Entries tagged carbon

Related tags: collectd, golang, grafana.

A brief metric-update, and notes on golang-specific metrics

Saturday, 2 June 2018

My previous post briefly described the setup of system-metric collection. (At least the server-side setup required to receive the metrics submitted by various clients.)

When it came to the clients I was complaining that collectd was too heavyweight, as installing it pulled in a ton of packages. A kind twitter user pointed out that you can get most of the stuff you need via the use of the of collectd-core package:

 # apt-get install collectd-core

I guess I should have known that! So for the moment that's what I'm using to submit metrics from my hosts. In the future I will spend more time investigating telegraf, and other "modern" solutions.

Still with collectd-core installed we've got the host-system metrics pretty well covered. Some other things I've put together also support metric-submission, so that's good.

I hacked up a quick package for automatically submitting metrics to a remote server, specifically for golang applications. To use it simply add an import to your golang application:

  import (
    ..
    _ "github.com/skx/golang-metrics"
    ..
  )

Add the import, and rebuild your application and that's it! Configuration is carried out solely via environmental variables, and the only one you need to specify is the end-point for your metrics host:

$ METRICS=metrics.example.com:2003 ./foo

Now your application will be running as usual and will also be submitting metrics to your central host every 10 seconds or so. Metrics include the number of running goroutines, application-uptime, and memory/cpu stats.

I've added a JSON-file to import as a grafana dashboard, and you can see an example of what it looks like there too:

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On collecting metrics

Saturday, 26 May 2018

Here are some brief notes about metric-collection, for my own reference.

Collecting server and service metrics is a good thing because it lets you spot degrading performance, and see the effect of any improvements you've made.

Of course it is hard to know what metrics you might need in advance, so the common approach is to measure everything, and the most common way to do that is via collectd.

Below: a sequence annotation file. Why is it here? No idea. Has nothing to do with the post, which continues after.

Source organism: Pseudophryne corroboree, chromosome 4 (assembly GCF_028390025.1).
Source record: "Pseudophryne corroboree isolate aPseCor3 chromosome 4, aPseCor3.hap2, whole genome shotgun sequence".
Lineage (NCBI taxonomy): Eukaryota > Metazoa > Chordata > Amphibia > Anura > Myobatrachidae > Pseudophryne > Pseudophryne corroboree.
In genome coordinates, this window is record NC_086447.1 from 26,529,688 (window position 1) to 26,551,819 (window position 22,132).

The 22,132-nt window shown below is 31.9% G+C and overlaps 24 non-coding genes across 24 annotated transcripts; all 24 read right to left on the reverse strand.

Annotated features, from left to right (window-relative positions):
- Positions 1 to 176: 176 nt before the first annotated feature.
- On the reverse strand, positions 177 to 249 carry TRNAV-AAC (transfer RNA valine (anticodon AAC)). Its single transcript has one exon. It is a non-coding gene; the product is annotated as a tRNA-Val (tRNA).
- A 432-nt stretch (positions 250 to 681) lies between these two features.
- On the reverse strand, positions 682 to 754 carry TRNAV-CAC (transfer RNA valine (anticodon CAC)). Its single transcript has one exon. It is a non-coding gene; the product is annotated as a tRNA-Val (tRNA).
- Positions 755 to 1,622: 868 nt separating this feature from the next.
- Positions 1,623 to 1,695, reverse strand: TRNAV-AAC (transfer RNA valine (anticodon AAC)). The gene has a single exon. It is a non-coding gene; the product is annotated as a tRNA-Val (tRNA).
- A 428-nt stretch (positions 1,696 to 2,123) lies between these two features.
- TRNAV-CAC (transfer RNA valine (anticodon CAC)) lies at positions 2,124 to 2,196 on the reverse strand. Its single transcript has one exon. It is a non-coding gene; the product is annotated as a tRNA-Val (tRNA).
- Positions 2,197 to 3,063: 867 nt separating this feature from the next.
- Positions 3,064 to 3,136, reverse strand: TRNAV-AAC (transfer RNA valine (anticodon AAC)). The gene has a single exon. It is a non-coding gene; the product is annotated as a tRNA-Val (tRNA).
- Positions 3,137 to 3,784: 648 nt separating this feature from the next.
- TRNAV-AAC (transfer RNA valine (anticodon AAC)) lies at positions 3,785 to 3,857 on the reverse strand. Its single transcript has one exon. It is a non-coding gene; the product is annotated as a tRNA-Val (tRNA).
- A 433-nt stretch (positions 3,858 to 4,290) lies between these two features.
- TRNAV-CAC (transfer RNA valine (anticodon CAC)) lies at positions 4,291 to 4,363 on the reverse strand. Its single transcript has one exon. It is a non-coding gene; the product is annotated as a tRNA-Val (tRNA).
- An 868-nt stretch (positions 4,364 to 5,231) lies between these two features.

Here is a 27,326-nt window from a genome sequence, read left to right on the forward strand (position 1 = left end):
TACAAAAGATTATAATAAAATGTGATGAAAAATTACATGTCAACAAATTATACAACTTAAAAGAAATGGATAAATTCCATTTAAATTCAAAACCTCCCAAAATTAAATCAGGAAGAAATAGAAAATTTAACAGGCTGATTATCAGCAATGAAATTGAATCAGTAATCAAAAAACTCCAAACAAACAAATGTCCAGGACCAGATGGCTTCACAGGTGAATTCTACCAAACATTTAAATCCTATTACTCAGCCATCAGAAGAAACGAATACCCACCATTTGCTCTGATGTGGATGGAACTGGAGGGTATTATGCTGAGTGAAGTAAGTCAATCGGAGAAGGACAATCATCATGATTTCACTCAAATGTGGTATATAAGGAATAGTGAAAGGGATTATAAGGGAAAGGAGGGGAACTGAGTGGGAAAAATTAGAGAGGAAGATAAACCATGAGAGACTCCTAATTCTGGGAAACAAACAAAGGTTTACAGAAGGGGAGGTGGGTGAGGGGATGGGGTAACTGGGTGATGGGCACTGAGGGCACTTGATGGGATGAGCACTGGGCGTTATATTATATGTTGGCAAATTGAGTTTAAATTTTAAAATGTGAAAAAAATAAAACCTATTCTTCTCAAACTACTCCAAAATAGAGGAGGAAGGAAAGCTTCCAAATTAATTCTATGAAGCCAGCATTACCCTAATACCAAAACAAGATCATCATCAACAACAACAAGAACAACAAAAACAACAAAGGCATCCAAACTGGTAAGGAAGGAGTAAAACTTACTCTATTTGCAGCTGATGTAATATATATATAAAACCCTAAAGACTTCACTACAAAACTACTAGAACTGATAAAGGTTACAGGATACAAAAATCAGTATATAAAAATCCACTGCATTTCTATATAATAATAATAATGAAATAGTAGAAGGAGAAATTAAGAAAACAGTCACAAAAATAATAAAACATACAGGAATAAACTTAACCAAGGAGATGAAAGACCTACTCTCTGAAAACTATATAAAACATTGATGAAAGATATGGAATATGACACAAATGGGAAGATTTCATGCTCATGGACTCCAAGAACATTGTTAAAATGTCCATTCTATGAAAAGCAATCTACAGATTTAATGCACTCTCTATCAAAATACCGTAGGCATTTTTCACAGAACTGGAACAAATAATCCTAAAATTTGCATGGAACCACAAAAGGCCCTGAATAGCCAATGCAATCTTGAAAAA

To collect/store metrics the most common approach is to use carbon and graphite-web. I tend to avoid that as being a little more heavyweight than I'd prefer. Instead I'm all about the modern alternatives:

  • Collect metrics via go-carbon
    • This will listen on :2003 and write metrics beneath /srv/metrics
  • Export the metrics via carbonapi
    • This will talk to the go-carbon instance and export the metrics in a compatible fashion to what carbon would have done.
  • Finally you can view your metrics via grafana
    • This lets you make pretty graphs & dashboards.

Configuring all this is pretty simple. Install go-carbon, and give it a path to write data to (/srv/metrics in my world). Enable the receiver on :2003. Enable the carbonserver and make it bind to 127.0.0.1:8888.

Now configure the carbonapi with the backend of the server above:

  # Listen address, should always include hostname or ip address and a port.
  listen: "localhost:8080"

  # "http://host:port" array of instances of carbonserver stores
  # This is the *ONLY* config element in this section that MUST be specified.
  backends:
    - "http://127.0.0.1:8888"

And finally you can add your data-source to grafana of 127.0.0.1:8080, and graph away.

The only part that I'm disliking at the moment is the sheer size of collectd. Getting metrics of your servers (uptime, I/O performance, etc) is very useful, but it feels like installing 10Mb of software to do that is a bit excessive.

I'm sure there must be more lightweight systems out there for collecting "everything". On the other hand I've added metrics exporting to my puppet-master, and similar tools very easily so I have lightweight support for that in the tools themselves.

I have had a good look at metricsd which is exactly the kind of tool I was looking for, but I've not searched too far afield for other alternatives and choices just yet.

I should write more about application-specific metrics in the future, because I've quizzed a few people recently:

  • What's the average response-time of your application? What's the effectiveness of your (gzip) compression?
    • You don't know?
  • What was the quietest time over the past 24 hours for your server?
    • You don't know?
  • What proportion of your incoming HTTP-requests were for HTTP?
    • Do you monitor HTTP-status-codes? Can you see how many times people were served redirects to the SSL version of your site? Will using HST save you bandwidth, if so how much?

Fun times. (Terrible pun is terrible, but I was talking to a guy called Tim. So I could have written "Fun Tims".)

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